NWSL kicks off second ever Challenge Cup

The Challenge Cup is separate from the regular season, which will begin May 15

Julia Junker, Contributing Writer

On April 9, the National Women’s Soccer League kicked off its second rendition of the Challenge Cup. This is separate from the 24-match regular season, which will begin May 15.

The Challenge Cup was originally established last year amidst the pandemic in place of a regular season. The players took part in the first “bubble” in sports (yes, even before the NBA) when they stayed at a singular location in Utah for the duration of the tournament.

The 2020 version featured a World Cup-style of play with group stages, quarterfinals and semifinals leading up to the championship. This structure was meant to accommodate the odd number of teams (nine), though that didn’t end up mattering much after the Orlando Pride had to drop out due to a COVID-19 outbreak.

This year’s iteration of the Cup brings some major differences. Primarily, there is no bubble this year, and stadiums are permitting spectators at a limited capacity.

In terms of format, with the addition of the Racing Louisville FC expansion team, the 2021 Challenge Cup is able to split the 10 teams equally into West and East divisions. After playing all of the other teams in their respective divisions, the top two squads will play in the championship match, which is set to take place on May 8.

Aside from the fact that these clubs haven’t played a real game since last October, there was one particular issue that plagued the NWSL during the opening weekend: many players were absent due to international team engagements. This meant your usual headliners like Megan Rapinoe and Alex Morgan were not available. Instead, both were in Sweden for a friendly match on Saturday with the United States Women’s National Team (USWNT). Although there are plenty of talented players throughout the league that shouldn’t be discounted, the absence of these national team stars was surely noticeable.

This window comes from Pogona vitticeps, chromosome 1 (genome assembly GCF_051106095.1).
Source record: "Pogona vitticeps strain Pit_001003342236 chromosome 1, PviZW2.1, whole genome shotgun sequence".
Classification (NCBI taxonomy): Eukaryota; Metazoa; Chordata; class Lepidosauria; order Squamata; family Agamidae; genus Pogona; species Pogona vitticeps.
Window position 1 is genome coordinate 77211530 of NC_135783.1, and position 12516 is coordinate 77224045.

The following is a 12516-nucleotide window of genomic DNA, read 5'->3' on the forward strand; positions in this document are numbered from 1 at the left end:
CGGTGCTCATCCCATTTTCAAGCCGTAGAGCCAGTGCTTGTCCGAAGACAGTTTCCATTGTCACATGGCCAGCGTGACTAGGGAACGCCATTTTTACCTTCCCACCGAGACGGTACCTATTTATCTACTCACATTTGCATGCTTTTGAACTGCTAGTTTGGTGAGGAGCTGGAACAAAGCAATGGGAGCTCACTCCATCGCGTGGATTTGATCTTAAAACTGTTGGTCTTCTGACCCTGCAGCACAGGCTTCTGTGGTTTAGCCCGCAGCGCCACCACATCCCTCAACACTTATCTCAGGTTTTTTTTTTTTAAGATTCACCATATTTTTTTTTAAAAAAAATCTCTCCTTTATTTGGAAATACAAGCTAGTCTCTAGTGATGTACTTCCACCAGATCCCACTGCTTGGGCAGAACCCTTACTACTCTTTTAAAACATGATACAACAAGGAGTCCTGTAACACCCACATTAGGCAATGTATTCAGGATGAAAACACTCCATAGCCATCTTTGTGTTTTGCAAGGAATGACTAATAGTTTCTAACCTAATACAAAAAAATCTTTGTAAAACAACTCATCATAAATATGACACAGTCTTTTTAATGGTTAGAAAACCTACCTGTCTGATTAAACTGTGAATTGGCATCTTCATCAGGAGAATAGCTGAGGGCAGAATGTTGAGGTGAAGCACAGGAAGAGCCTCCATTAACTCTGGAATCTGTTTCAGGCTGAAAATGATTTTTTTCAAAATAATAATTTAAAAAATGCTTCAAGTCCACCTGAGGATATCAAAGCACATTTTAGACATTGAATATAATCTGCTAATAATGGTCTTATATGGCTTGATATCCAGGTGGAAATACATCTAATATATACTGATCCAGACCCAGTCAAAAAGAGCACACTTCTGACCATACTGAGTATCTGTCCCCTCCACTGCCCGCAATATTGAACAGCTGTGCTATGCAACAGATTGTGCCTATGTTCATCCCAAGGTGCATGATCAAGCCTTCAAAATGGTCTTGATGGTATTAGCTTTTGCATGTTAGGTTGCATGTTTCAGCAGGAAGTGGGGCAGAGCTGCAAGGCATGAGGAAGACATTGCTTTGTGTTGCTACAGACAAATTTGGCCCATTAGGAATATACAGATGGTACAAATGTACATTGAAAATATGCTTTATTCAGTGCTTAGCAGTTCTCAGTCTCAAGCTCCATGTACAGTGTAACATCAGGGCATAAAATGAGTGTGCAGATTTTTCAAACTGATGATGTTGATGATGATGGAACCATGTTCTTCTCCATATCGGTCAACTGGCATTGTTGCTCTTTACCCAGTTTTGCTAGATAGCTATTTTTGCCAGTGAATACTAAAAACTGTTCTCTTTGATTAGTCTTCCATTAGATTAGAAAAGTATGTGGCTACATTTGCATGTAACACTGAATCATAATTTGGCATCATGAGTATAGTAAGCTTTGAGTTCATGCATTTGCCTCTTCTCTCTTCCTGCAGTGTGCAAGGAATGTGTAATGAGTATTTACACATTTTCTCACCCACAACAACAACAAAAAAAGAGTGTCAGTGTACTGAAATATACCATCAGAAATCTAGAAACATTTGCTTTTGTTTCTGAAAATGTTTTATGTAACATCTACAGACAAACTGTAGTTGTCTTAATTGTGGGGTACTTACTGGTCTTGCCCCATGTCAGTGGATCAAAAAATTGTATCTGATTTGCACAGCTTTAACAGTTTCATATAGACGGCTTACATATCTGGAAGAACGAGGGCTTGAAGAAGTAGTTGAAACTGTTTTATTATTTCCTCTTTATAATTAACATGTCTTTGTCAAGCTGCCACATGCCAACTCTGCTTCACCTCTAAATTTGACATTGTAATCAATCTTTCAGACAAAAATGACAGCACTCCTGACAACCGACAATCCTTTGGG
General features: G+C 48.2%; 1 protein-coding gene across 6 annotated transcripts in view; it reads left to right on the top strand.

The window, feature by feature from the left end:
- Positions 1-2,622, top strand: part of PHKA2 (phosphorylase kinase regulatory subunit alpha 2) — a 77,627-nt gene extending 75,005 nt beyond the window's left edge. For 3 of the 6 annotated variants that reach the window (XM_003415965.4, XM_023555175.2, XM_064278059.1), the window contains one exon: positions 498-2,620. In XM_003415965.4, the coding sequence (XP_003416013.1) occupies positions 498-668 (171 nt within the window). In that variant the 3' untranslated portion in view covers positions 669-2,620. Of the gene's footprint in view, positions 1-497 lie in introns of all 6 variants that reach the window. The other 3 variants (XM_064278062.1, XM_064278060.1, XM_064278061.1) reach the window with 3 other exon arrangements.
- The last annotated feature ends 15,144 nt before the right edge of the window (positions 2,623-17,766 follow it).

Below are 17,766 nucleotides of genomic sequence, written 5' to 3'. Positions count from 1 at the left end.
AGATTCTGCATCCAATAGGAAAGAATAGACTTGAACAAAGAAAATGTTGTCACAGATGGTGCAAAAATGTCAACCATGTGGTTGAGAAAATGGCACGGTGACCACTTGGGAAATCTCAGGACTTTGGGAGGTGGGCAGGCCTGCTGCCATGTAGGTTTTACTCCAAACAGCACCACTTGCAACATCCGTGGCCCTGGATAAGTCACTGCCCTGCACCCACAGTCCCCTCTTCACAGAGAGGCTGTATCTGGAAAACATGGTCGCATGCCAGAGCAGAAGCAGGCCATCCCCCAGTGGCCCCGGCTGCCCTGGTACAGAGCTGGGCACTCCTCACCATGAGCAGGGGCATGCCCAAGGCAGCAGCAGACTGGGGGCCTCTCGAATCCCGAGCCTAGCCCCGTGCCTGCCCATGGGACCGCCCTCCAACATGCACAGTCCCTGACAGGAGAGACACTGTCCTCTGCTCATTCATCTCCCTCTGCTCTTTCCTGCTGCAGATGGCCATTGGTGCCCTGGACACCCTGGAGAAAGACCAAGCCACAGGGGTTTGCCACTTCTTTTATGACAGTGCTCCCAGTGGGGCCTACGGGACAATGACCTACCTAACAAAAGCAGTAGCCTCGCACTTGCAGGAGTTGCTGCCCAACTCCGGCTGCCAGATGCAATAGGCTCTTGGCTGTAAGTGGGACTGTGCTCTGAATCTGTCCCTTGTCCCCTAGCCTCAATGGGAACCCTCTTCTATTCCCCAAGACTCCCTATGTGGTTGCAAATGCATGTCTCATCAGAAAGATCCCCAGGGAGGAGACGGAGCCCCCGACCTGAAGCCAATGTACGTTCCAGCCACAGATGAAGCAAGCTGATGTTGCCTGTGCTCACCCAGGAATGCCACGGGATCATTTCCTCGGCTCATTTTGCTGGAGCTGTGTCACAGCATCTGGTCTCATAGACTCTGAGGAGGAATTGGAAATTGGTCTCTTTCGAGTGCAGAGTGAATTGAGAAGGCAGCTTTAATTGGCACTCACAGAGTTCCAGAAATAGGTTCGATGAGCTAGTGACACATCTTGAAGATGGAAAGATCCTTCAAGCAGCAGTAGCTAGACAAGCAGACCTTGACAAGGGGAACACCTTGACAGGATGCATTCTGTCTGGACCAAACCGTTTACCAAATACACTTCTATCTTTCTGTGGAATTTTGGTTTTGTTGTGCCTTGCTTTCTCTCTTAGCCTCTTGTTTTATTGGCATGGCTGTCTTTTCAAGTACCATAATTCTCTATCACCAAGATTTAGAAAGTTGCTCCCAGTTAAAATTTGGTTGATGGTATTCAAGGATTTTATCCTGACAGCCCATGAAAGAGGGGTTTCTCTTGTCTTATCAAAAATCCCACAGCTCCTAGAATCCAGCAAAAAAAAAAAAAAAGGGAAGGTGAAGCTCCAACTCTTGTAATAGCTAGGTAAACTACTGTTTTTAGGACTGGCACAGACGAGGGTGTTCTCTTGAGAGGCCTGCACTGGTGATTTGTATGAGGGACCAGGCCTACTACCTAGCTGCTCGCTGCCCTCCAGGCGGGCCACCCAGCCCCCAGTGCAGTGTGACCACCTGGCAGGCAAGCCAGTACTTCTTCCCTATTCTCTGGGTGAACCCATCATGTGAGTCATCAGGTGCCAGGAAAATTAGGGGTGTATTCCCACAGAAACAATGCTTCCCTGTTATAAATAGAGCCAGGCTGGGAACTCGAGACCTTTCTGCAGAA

Such was true in the first match on Friday between the reigning Challenge Cup champions Houston Dash, and the Chicago Red Stars. Televised on the CBS Sports Network, this was a rematch of last year’s championship in which Houston beat Chicago 2-0. That game featured a late goal from Championship Game MVP Shea Groom last Friday that sealed the deal.

The Dash were undoubtedly looking toward Groom to produce some of that same magic, especially with three of their star players out due to international obligations. The Red Stars, who were also missing three players, turned to striker Kealia Watt to come up big against her former team (Watt was traded to Chicago in 2020). However, as most first games of the season go, the play was sloppy and disorganized from both teams, resulting in a 0-0 draw.

The second game was about as different as it could get from the first. The Portland Thorns faced the newly relocated Kansas City FC (formerly the Utah Royals) at their home stadium in a late evening match. The Thorns ended up winning 2-1 with goals by Rocky Rodriguez and Tyler Lussi, but that was not where the buzz came from.

These two clubs have a history of physicality between them, and Friday night was no different. Between dirty fouls and physical fights, four red cards were handed out within five minutes: one toward Kansas City, two toward Thorns players, and one to Portland head coach Mark Parsons. This series of events led to the widespread use of #NWSLAfterDark across Twitter, with fans, journalists and even official organizations joining in on the fun.

Saturday afternoon saw a matchup between powerhouse North Carolina Courage and the Washington Spirit. In the 10 total games between the two, the Courage have come out on top nine times. At their home stadium in Cary, N.C. they were able to pull out a win once more, outscoring the Spirit 3-2 in a hard-fought victory with goals from Kristen Hamilton, Jessica McDonald and Merritt Mathias. This game was not all bad for the Spirit, though, as their number two draft pick, Trinity Rodman, became the youngest player to score in the NWSL at the age of 18.

The last game of the weekend took place at Louisville’s home stadium. For their inaugural match on Saturday evening, Louisville took on the Orlando Pride, who had to sit out of last year’s Cup. With 5,300 in attendance, CeCe Kizer scored the first goal in franchise history in the 12th minute, assisted by No. 1 draft pick Emily Fox.

This match, too, ended in a draw, though two goals from each side made for an interesting event. Each of the four scores were the first career NWSL goals for each respective player (Kizer and Brooke Hendrix for Louisville, Taylor Kornieck and Abi Kim for Orlando).

Considering a number of players were away on international duty, the opening weekend of the NWSL Challenge Cup was as exciting as one could hope. With 16 more matches to go before the championship, this tournament promises to be riveting until the very end.